Prince Tahseen Said, “the world leader of the Yazidis,” has issued an appeal
to Kurdish, Iraqi, Arab, and European leaders, as well as to Ban
Ki-moon and Barack Obama. It reads: “I ask for aid and to lend a hand
and help the people of Sinjar areas and its affiliates and villages and
complexes which are home to the people of the Yazidi religion. I invite
[you] to assume [your] humanitarian and nationalistic responsibilities
towards them and help them in their plight and the difficult conditions
in which they live today.”


It’s hard to know what, if anything,
is left of the humanitarian responsibilities of the international
community. The age of intervention is over, killed in large part by the
Iraq war. But justifiable skepticism about the use of military force
seems also to have killed off the impulse to show solidarity with the
helpless victims of atrocities in faraway places. 

There’s barely any
public awareness of the unfolding disaster in northwestern Iraq, let
alone a campaign of international support for the Yazidis—or for the
Christians who have been driven out of Mosul or the Sunni Arabs who
don’t want to live under the tyranny of ISIS. The
front-page news continues to be the war in Gaza, a particular Western
obsession whether one’s views are pro-Israel, pro-Palestinian,
pro-peace, or pro-plague-on-both-houses. Nothing that either side has
done in that terrible conflict comes close to the routine brutality of ISIS.


Karim
couldn’t help expressing bitterness about this. “I don’t see any
attention from the rest of the world,” he said. “In one day, they killed
more than two thousand Yazidi in Sinjar, and the whole world says,
‘Save Gaza, save Gaza.’ ”


It was encouraging to learn that humanitarian supplies might be on the way, but we always seem to be at least a step behind as ISIS rolls over local forces and consolidates power. ISIS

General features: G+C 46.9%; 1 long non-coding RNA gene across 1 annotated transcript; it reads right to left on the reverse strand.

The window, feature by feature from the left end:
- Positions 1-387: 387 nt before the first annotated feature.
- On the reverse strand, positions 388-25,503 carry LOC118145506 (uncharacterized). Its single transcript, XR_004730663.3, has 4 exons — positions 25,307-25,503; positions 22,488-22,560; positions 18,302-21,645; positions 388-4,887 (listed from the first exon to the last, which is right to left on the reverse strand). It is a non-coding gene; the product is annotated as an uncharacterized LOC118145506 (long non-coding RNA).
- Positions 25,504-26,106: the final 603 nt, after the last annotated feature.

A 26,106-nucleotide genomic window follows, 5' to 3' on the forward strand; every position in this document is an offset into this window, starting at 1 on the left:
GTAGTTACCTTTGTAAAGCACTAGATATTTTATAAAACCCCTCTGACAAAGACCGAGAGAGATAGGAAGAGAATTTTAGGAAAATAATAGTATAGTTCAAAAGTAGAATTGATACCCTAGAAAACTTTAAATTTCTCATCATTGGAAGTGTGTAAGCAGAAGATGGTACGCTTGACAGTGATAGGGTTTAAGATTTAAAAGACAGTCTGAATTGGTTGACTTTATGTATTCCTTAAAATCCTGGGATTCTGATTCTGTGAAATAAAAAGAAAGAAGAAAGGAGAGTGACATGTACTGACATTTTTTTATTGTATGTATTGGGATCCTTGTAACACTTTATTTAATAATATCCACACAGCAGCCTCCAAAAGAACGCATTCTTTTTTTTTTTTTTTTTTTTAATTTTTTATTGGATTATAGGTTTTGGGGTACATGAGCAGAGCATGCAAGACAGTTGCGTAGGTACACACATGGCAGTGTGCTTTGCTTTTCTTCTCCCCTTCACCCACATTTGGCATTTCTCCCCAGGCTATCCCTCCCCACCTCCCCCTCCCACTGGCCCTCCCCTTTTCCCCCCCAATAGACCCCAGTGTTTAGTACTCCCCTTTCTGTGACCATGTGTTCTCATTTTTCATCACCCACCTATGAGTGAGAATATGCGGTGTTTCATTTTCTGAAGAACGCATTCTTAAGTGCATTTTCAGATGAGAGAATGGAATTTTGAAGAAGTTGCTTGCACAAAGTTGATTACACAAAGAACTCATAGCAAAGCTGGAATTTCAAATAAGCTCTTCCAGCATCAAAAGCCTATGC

is not Al Qaeda. It operates like an army, taking territory, creating a
state. The aim of the Sinjar operation seems to be control of the Mosul
Dam, the largest dam in Iraq, which provides electricity to Mosul,
Baghdad, and much of the country. 

According to one expert, if ISIS
takes the dam, which is located on the Tigris River, it would have the
means to put Mosul under thirty metres of water, and Baghdad under five.
Other nearby targets could include the Kurdish cities of Erbil and
Dohuk. Karim reported that residents of Dohuk, inundated with refugees,
felt not just a sense of responsibility for Sinjar but also alarm, and
that they were stocking up on supplies in case of an attack.


One way to protect the innocent and hurt those who are terrorizing them would be for the U.S. to launch air strikes on ISIS
positions. That option has been discussed within the administration
since the fall of Mosul, in June, but it runs against President Obama’s
foreign-policy tendencies. “The President’s first instinct is, ‘Let’s
help them to do it,’ ” the official told me. “The minute we do
something, it changes the game.” 

This time, unlike in Syria, it isn’t
hard to figure out how to “help them to do it”: send arms to the Kurds,
America’s only secular-minded, pluralistic Muslim allies in the region,
and the only force in the area with the means and the will to protect
thousands of lives. (Dexter Filkins wrote, on Monday, about the possibility of American military aid to the Kurds.)
Perhaps the U.S., Europe, and the U.N. can’t or won’t prevent genocide
in northwestern Iraq, but the Kurds can. The fact that the peshmerga
were outgunned by ISIS and ran out of ammunition in Sinjar says that we are a step behind on this front, too. According to the Times,
Washington has turned down Kurdish requests for American weapons for
fear of alienating and undermining Iraq’s central government in Baghdad.


The official said that peshmerga forces are organizing
to retake Sinjar. Karim heard the same thing in Dohuk, and he said that
he wants to be in the first group that returns to his hometown.
Meanwhile, he’s volunteering with the American medical charity he used
to work for, helping other refugees in Dohuk. He told his children that
they’re on an extended vacation in Kurdistan.

……

Link (1): http://iraqi-yazidis-stranded-on-isolated-mountaintop-begin-to-die-of-thirst/

Link (2): http://www.newyorker.com/news/daily-comment/friend-flees-horror-isis

…..

regards

0